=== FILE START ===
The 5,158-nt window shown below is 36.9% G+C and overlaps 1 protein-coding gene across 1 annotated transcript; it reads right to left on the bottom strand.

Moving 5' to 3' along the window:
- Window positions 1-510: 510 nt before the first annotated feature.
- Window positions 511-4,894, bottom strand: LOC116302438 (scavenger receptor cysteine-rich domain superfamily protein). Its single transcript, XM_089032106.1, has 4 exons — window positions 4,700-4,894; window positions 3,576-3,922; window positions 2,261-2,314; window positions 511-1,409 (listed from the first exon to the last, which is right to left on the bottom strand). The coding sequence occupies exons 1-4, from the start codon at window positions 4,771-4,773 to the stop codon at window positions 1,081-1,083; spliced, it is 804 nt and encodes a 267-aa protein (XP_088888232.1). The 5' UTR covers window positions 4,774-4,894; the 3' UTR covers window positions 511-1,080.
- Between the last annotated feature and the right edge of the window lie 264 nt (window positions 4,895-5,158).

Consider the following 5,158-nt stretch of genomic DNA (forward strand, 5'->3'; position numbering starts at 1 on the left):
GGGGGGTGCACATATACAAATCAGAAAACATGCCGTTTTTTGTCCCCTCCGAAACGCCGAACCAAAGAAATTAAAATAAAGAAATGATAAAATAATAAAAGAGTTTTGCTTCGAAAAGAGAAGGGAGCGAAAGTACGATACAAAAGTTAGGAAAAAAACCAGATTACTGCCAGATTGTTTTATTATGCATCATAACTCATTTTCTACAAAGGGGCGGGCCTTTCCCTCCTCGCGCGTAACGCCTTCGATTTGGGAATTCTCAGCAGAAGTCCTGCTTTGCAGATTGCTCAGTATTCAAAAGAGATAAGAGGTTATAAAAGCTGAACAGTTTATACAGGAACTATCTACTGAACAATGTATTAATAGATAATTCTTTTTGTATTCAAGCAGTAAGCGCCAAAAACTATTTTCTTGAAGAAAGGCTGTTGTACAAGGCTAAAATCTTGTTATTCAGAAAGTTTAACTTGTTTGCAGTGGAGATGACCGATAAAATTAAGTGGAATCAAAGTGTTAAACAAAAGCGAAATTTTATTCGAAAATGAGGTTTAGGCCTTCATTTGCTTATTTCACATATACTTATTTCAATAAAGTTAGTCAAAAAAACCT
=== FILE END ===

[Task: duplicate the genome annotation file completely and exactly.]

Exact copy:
The 5,158-nt window shown below is 36.9% G+C and overlaps 1 protein-coding gene across 1 annotated transcript; it reads right to left on the bottom strand.

Moving 5' to 3' along the window:
- Window positions 1-510: 510 nt before the first annotated feature.
- Window positions 511-4,894, bottom strand: LOC116302438 (scavenger receptor cysteine-rich domain superfamily protein). Its single transcript, XM_089032106.1, has 4 exons — window positions 4,700-4,894; window positions 3,576-3,922; window positions 2,261-2,314; window positions 511-1,409 (listed from the first exon to the last, which is right to left on the bottom strand). The coding sequence occupies exons 1-4, from the start codon at window positions 4,771-4,773 to the stop codon at window positions 1,081-1,083; spliced, it is 804 nt and encodes a 267-aa protein (XP_088888232.1). The 5' UTR covers window positions 4,774-4,894; the 3' UTR covers window positions 511-1,080.
- Between the last annotated feature and the right edge of the window lie 264 nt (window positions 4,895-5,158).

Consider the following 5,158-nt stretch of genomic DNA (forward strand, 5'->3'; position numbering starts at 1 on the left):
GGGGGGTGCACATATACAAATCAGAAAACATGCCGTTTTTTGTCCCCTCCGAAACGCCGAACCAAAGAAATTAAAATAAAGAAATGATAAAATAATAAAAGAGTTTTGCTTCGAAAAGAGAAGGGAGCGAAAGTACGATACAAAAGTTAGGAAAAAAACCAGATTACTGCCAGATTGTTTTATTATGCATCATAACTCATTTTCTACAAAGGGGCGGGCCTTTCCCTCCTCGCGCGTAACGCCTTCGATTTGGGAATTCTCAGCAGAAGTCCTGCTTTGCAGATTGCTCAGTATTCAAAAGAGATAAGAGGTTATAAAAGCTGAACAGTTTATACAGGAACTATCTACTGAACAATGTATTAATAGATAATTCTTTTTGTATTCAAGCAGTAAGCGCCAAAAACTATTTTCTTGAAGAAAGGCTGTTGTACAAGGCTAAAATCTTGTTATTCAGAAAGTTTAACTTGTTTGCAGTGGAGATGACCGATAAAATTAAGTGGAATCAAAGTGTTAAACAAAAGCGAAATTTTATTCGAAAATGAGGTTTAGGCCTTCATTTGCTTATTTCACATATACTTATTTCAATAAAGTTAGTCAAAAAAACCT